Visiting India, Mrs Bandaranaike sought the concurrence of Prime Minister Nehru for the proposals that had been formulated in Colombo with regard to the tension between India and China. Speaking in New Delhi, Mrs Bandaranaike said “I think it is a lesson of history that war does not solve any question: it only provokes more problems.”
The island of Kachchativu in the Palk Strait, having been a subject of controversy, was finally demarcated to lie on Sri Lanka’s side of the maritime boundary after intense negotiations on the part of Mrs Bandaranaike with her Indian counterpart Indira Gandhi. The agreement reached between the two Prime Ministers resolved a long standing issue which many had attempted and failed to resolve.
Mrs Bandaranaike visited China to apprise the Chinese Government on the outcome of the deliberations in Colombo. She secured a positive response and China expressed its gratitude to Mrs Bandaranaike for her initiative and efforts to promote a peaceful settlement. The visit was also an opportunity to reaffirm the Bandung Principles, whereby it was agreed that ‘the application of these principles and the observance of the spirit of Bandung not only in so far as this problem was concerned but also in the case of all other problems which arose in this area, would assist in their expeditious and peaceful solution.’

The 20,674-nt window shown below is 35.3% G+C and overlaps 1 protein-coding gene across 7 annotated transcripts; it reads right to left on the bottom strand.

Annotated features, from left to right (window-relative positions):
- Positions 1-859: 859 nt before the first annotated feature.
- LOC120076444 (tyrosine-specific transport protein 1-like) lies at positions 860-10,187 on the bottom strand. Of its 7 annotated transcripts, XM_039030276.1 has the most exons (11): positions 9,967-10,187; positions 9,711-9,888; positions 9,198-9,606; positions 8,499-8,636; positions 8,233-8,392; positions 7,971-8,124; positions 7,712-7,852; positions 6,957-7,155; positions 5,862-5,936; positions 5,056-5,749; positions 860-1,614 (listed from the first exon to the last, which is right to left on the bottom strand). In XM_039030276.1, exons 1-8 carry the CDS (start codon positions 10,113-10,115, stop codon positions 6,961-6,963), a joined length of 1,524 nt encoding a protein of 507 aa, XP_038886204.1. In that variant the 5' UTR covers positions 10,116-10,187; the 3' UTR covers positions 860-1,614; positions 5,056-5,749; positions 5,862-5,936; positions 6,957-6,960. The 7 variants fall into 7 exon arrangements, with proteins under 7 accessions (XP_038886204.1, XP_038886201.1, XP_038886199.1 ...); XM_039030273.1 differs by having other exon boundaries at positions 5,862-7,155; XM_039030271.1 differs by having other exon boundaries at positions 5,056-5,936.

The convening of the fifth Non Aligned Movement Summit in Colombo saw Sirimavo Bandaranaike assume leadership of the eighty six-nation strong movement. Receiving the baton of leadership of NAM from Algerian President Houari Boumediène, Mrs Bandaranaike steered along a path of economic development with emphasis on collective economic self-reliance, aimed at reducing the gap between the developed and developing countries. The demand for a ‘New International Economic Order’ was made, asserting the aspirations of the developing world and in support of an expansion of trade. The 5th Summit that was held at the newly constructed Bandaranaike Memorial International Conference Hall, gifted by the Chinese government, was instrumental in positioning Sri Lanka at the centre of the developing world.
The promulgation of a Republican constitution on 22 May 1972 saw the end of Dominion status and the birth of a completely independent Sri Lanka. Under the new constitution the office of Governor General, hitherto appointed by the Queen of the United Kingdom, was replaced by the office of Head of State as President. Mr William Gopallawa became the first President of Sri Lanka, while Mrs Bandaranaike became Prime Minister. With the promulgation of the Constitution of Sri Lanka, the National State Assembly superseded the Seventh Parliament. The first National State Assembly was dissolved four years later on 18 May 1977.